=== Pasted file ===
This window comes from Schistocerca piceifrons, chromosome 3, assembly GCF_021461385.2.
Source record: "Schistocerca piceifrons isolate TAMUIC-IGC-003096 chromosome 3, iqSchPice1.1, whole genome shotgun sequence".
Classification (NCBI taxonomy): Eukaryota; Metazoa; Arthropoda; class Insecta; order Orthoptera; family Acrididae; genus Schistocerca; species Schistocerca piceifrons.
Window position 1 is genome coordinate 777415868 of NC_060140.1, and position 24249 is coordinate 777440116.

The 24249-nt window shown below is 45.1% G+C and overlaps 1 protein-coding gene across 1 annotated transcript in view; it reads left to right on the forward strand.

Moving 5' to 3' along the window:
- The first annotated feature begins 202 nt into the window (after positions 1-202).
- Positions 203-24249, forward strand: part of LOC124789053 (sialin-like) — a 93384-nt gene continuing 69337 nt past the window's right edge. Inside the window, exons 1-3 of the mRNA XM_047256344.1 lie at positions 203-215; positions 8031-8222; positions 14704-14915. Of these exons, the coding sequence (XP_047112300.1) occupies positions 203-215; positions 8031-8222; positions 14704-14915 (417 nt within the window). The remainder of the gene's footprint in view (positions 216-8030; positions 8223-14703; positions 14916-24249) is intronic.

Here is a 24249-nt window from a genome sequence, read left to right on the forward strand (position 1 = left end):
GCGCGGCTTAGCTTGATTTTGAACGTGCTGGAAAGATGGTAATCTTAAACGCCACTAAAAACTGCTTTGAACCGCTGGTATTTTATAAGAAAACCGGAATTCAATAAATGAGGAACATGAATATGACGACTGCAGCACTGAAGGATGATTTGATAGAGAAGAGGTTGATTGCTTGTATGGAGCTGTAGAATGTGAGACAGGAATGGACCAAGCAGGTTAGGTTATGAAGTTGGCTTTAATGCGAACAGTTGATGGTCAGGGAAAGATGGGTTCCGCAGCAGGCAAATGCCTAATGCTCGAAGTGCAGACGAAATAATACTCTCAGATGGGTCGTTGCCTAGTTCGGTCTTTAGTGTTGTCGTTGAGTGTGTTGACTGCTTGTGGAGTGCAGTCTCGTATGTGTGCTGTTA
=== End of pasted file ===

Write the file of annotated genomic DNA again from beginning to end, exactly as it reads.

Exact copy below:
This window comes from Schistocerca piceifrons, chromosome 3, assembly GCF_021461385.2.
Source record: "Schistocerca piceifrons isolate TAMUIC-IGC-003096 chromosome 3, iqSchPice1.1, whole genome shotgun sequence".
Classification (NCBI taxonomy): Eukaryota; Metazoa; Arthropoda; class Insecta; order Orthoptera; family Acrididae; genus Schistocerca; species Schistocerca piceifrons.
Window position 1 is genome coordinate 777415868 of NC_060140.1, and position 24249 is coordinate 777440116.

The 24249-nt window shown below is 45.1% G+C and overlaps 1 protein-coding gene across 1 annotated transcript in view; it reads left to right on the forward strand.

Moving 5' to 3' along the window:
- The first annotated feature begins 202 nt into the window (after positions 1-202).
- Positions 203-24249, forward strand: part of LOC124789053 (sialin-like) — a 93384-nt gene continuing 69337 nt past the window's right edge. Inside the window, exons 1-3 of the mRNA XM_047256344.1 lie at positions 203-215; positions 8031-8222; positions 14704-14915. Of these exons, the coding sequence (XP_047112300.1) occupies positions 203-215; positions 8031-8222; positions 14704-14915 (417 nt within the window). The remainder of the gene's footprint in view (positions 216-8030; positions 8223-14703; positions 14916-24249) is intronic.

Here is a 24249-nt window from a genome sequence, read left to right on the forward strand (position 1 = left end):
GCGCGGCTTAGCTTGATTTTGAACGTGCTGGAAAGATGGTAATCTTAAACGCCACTAAAAACTGCTTTGAACCGCTGGTATTTTATAAGAAAACCGGAATTCAATAAATGAGGAACATGAATATGACGACTGCAGCACTGAAGGATGATTTGATAGAGAAGAGGTTGATTGCTTGTATGGAGCTGTAGAATGTGAGACAGGAATGGACCAAGCAGGTTAGGTTATGAAGTTGGCTTTAATGCGAACAGTTGATGGTCAGGGAAAGATGGGTTCCGCAGCAGGCAAATGCCTAATGCTCGAAGTGCAGACGAAATAATACTCTCAGATGGGTCGTTGCCTAGTTCGGTCTTTAGTGTTGTCGTTGAGTGTGTTGACTGCTTGTGGAGTGCAGTCTCGTATGTGTGCTGTTA